A Waking Nightmare

Here it is folks ~ the long awaited, much anticipated and absolutely latest installment in FAA's long history of artificial incredulity and disingenuous scapegoating. I'll call it "The Waking Nightmare" in honor of those who fall asleep while reading this, then wake up to find they're still on duty. Although I am no longer a factor, I can still make a point out or two. Here are a few things I'd like to point out.

First of all, controllers and Supervisors have been napping on mid shifts for as far back as I can remember - sometimes deliberately and sometimes inadvertently. I can tell you it happened regularly in military facilities as well. Anyone out there care to deny it?

Is anyone surprised? Is this really a dirty little secret known only to the few insomniacs who never nodded off? I don't think so. Is sleeping while signed onto a control position a good idea? Absolutely not. But ponder this; Could catching a nap sometime during your shift be such a bad idea? By today's standards ~ yes. Ironically, I'm sure that FAA's field facilities and Regional Offices, the Hughes Technical Center, Monroney Aeronautical Center, that hideous Bauhaus box at 800 Independence Avenue and even NATCA's offices are all populated by more than a few former controllers who once slept on their mid-shifts. If anyone tells you otherwise, I'd say "let the sleeping dogs lie." Or is it "let the lying dogs sleep?" Guaranteed, it wouldn't be their first time.

I think we're overdue for a wake-up call. These are the people who, by now, could have initiated changes to FAA's utopian standards but apparently they're not being paid to provide upper Management with the occasional "reality check."

Here's another surprise. Frequent changes in people's work schedules and sleep cycles can bring on circadian dysrhythmia-like symptoms. Its a lot like jet lag. Consider also the fact that we humans are not nocturnal creatures. Neither are the super humans ~ like 7-Eleven clerks (Hey, I couldn't handle the job!) and air traffic controllers. We sleep at night. It's just a shame this news had to come as such a shock to some people. Is FAA's family so dysfunctional that it can never openly address and fix its ongoing problems before our fabled "Fourth Estate" pokes the flying public in the eye with them? Don't answer that.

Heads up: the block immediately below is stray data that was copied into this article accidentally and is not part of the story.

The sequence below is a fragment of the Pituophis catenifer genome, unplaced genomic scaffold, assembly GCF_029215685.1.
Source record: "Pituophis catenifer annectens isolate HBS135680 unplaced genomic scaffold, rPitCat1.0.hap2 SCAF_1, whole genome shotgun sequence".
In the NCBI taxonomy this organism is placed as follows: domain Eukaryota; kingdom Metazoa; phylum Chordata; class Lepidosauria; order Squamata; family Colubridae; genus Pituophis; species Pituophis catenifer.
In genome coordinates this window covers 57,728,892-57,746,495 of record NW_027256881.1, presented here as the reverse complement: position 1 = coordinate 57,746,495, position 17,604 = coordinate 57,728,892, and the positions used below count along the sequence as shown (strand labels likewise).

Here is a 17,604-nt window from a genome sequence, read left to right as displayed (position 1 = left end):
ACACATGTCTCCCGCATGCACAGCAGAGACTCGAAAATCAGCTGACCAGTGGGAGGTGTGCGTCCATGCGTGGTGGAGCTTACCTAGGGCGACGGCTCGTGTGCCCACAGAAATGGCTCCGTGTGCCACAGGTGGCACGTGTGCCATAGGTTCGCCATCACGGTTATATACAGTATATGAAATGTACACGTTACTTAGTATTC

© NLA Factor, 2011


AC2USN said...

The 2-2-1 requires five shifts in eighty-eight hours and two cycles of sixteen duty hours in a twenty-four hour period (two double backs). The FAA promotes this rotation to allow all to be familiar with the the traffic load on different days / shifts. Why: system needs as we are 24/7/365. The compressed work week also places the controller on the available for overtime / call back for two more additional shifts, from the first afternoon shift on the individuals weekend through the last midnight shift of the weekend.

As I have been told during my tenure, sleep is not required.

No Longer a Factor said...

Thanks for writing sir. I agree that sleep is never required - if you're in your early twenties! My USAF shift rotation (2-2-2) started with two evening shifts. After the second evening, we'd double back to dayshift the following morning. Then, if you were a lucky low man on the team, you'd double back to mids the evening of your second dayshift. Whew! On the plus side; mid shift guys got off at 7:00 AM after their second mid, then got two days off and didn't have to go back to work until 3:00 PM on their first duty day. So you could leave work...say...Friday morning, get Saturday and Sunday off, then go back to work Monday afternoon. Sweet! I loved it back then but it would have killed me by the time I reached my late thirties and forties.